Franciscan Sister of Christian Charity Sister Shirley Spilker reflects on the beginnings of her life and the many graced experiences that are hers because of her call to be a consecrated woman religious.
My life began on July 6, 1933 in Appleton, WI. My Mother was attending a wedding shower and felt I was about to come into the world. Her Uncle quickly drove her home. The midwife was called. Dad took my older brother and sister to his sister’s home so that she could take care of them. That afternoon I, the daughter of Joseph and Beatrice Spilker, came into the world in the sewing room with the help of a midwife. Twelve years later our family was blessed welcoming a precious baby brother into our family.
We attended St. Joseph School taught by the Notre Dame Sisters. I enjoyed studying and my school years. My vocation was greatly influenced during the upper grades as the Sisters encouraged us to say the rosary and make visits to the Blessed Sacrament when we passed the Church. Some Mondays my friends and I would attend the Devotions to Our Lady of Perpetual Help held after school. I would see my Mother there too. One afternoon in eighth grade a Missionary Sister came to give us a talk. After she left, Sister asked us what we learned. The first answer she received was “Sister has ears?” Any Sister we had ever seen had her ears covered. But I was greatly impressed by her message and later on I did seek information from Maryknoll, a missionary order. In ninth grade a few of us interested girls went with Sister to see the Notre Dame Motherhouse in Milwaukee.
My Dad’s older sister was a “Lake Franciscan”. Our family would go each summer to visit her at St. Francis on the outskirts of Milwaukee. The other Sisters would always tell us how good and holy my Aunt was. My parents were supportive in my interest in religious life. No way was I going to enter my Aunt’s order and try to live up to her saintly reputation and be compared to her. Our girlfriend’s sister was a freshman at Holy Family Convent in Manitowoc. We went to visit her. I felt that this was the place for me. On asking for application papers I was told to go home, think about it and in a week to write for the papers. That I did and the following August I entered Holy Family Convent.
At Reception time Mona was one of my name choices. Thru the years of change I kept the Blessed Mother as my patron even when I went back to my birth name, Shirley. After Profession I had asked to be a nurse. Mother Edna said, “NO,” as we had enough nurses, three being in my group and one in the group below us. Teachers were needed as many new parish schools were being built. I taught in Wisconsin and loved it. Religious communities were asked to send Sisters as missionaries to South America. I volunteered and was amazed and happy to be among the first group of seven Sisters to be sent to Lima, Peru. We were sent to Ponce, Puerto Rico to attend a four month intensive Maryknoll Missionary Preparation Program. On December 12, feast of Our Lady of Guadalupe we flew to the other side of the island. The next day, December 13, the feast day of Mother Odelia we set foot on the soil of Lima Peru. Our mission was sure to be blessed. The four of us teachers served at the newly formed parish school, Collegio Maria Reina, in the building vacated by the Marianist Brothers. In March classes began. I did learn to speak Spanish and enjoyed teaching the eager and happy children. They were always ready to help me by suggesting a Spanish word when I floundered.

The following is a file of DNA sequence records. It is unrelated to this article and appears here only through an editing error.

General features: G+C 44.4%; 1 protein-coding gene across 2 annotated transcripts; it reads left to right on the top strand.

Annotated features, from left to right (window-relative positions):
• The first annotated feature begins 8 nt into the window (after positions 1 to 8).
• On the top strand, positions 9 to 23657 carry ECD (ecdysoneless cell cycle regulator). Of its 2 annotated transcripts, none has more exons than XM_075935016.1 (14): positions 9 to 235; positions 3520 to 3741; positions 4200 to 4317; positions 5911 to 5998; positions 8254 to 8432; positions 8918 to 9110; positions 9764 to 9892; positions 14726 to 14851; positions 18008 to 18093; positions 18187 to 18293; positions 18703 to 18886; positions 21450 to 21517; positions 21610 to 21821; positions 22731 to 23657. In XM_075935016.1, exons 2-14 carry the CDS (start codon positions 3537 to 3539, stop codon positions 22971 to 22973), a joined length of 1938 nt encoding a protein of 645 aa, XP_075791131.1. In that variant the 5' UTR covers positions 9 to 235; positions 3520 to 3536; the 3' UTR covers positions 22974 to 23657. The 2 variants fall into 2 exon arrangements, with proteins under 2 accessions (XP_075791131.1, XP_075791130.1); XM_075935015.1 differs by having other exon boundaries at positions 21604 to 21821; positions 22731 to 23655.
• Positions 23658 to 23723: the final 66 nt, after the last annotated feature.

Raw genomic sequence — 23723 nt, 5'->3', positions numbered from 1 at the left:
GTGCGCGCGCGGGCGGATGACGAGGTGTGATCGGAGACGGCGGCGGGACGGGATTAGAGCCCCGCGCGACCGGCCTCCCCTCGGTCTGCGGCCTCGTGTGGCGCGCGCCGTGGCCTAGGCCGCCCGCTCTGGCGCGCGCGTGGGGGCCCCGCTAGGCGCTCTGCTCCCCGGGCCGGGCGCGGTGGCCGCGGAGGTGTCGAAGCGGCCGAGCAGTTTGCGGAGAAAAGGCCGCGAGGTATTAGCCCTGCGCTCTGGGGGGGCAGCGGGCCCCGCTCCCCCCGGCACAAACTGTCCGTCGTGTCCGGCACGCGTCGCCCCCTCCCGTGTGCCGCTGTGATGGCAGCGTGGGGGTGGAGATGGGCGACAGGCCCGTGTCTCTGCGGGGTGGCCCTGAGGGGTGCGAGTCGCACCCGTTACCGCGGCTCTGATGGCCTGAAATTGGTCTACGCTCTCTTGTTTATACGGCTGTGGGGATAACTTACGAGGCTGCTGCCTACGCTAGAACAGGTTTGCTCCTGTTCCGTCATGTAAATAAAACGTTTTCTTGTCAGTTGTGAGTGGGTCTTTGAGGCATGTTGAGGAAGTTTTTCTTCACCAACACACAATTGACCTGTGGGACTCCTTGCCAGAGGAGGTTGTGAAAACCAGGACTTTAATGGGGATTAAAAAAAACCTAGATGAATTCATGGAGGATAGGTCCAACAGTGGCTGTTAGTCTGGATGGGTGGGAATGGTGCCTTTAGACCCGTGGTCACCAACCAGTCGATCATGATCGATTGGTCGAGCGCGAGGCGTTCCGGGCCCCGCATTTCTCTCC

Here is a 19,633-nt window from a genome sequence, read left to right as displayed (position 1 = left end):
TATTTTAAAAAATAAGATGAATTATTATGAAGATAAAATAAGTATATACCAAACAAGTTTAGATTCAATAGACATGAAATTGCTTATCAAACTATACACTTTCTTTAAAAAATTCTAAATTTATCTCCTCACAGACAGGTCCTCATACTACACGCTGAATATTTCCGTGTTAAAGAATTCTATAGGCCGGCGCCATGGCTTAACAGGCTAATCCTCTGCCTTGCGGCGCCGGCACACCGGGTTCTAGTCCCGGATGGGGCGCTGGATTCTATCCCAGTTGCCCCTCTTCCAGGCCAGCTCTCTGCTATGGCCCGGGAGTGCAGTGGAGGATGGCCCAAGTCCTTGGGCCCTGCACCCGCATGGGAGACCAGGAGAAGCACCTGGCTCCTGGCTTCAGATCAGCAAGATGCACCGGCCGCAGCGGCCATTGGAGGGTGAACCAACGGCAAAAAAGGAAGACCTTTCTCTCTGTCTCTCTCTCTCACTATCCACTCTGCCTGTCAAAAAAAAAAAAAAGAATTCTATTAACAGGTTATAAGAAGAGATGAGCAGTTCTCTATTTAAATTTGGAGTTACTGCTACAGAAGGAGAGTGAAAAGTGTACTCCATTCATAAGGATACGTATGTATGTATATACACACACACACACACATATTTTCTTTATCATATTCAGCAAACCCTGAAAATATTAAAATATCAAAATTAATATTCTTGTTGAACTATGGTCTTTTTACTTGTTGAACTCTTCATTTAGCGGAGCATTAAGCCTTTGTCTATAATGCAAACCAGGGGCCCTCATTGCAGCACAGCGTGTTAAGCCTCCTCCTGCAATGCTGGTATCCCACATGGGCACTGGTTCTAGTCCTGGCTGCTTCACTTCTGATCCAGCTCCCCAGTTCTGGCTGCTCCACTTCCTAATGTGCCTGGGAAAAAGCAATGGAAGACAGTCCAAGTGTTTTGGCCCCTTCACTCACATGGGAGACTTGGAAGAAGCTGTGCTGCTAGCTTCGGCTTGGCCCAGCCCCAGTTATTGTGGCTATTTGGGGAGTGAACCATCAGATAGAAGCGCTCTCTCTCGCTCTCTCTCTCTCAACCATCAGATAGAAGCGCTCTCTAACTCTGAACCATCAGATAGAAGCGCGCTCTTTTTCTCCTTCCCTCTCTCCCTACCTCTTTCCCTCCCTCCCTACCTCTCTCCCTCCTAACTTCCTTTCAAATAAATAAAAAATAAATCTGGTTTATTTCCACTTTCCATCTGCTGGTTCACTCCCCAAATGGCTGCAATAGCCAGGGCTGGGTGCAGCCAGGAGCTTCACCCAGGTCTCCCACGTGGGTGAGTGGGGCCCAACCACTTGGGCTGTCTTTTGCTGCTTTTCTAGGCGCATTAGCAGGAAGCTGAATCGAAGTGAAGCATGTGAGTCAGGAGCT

Two rewarding experiences in Peru stand out for me. I greatly enjoyed visiting the poor squatters recently migrating from the Mountains and living in makeshift huts in vacant lots in our area. Three of us met with some poor mothers in one of the huts and helped them to sound out words and begin to learn to read and write. What joy they had in receiving their first reader and being able to print their own name. We also taught religion classes, a required subject, on Saturday mornings to poor boys in an old house used as a school. My class room was only a cardboard room built on the flat roof of the house. Yet all were happy to attend.
After a six year prolonged illness contracted in Peru, I began and enjoyed 26 years of serving our Community and Sisters in the Bursar’s Office. On retiring, I now am grateful to serve in Health Care at Holy Family Memorial Network here in Manitowoc. I join other Sisters and Lay Volunteers in being the hands, feet and heart of Christ serving suffering patients and family members with kindness and compassion.
Living Community Religious Life has been very inspiring and joyful. Each day was and is an honor to serve God’s people, the rich and poor, the young and old, the sick and the suffering, and sharing with them the peace, joy and love of the Lord. In moving in obedience from place to place, from one apostolate to another I have found peace, joy and intense love of the Lord in letting God be my guide – “Let go and Let God”.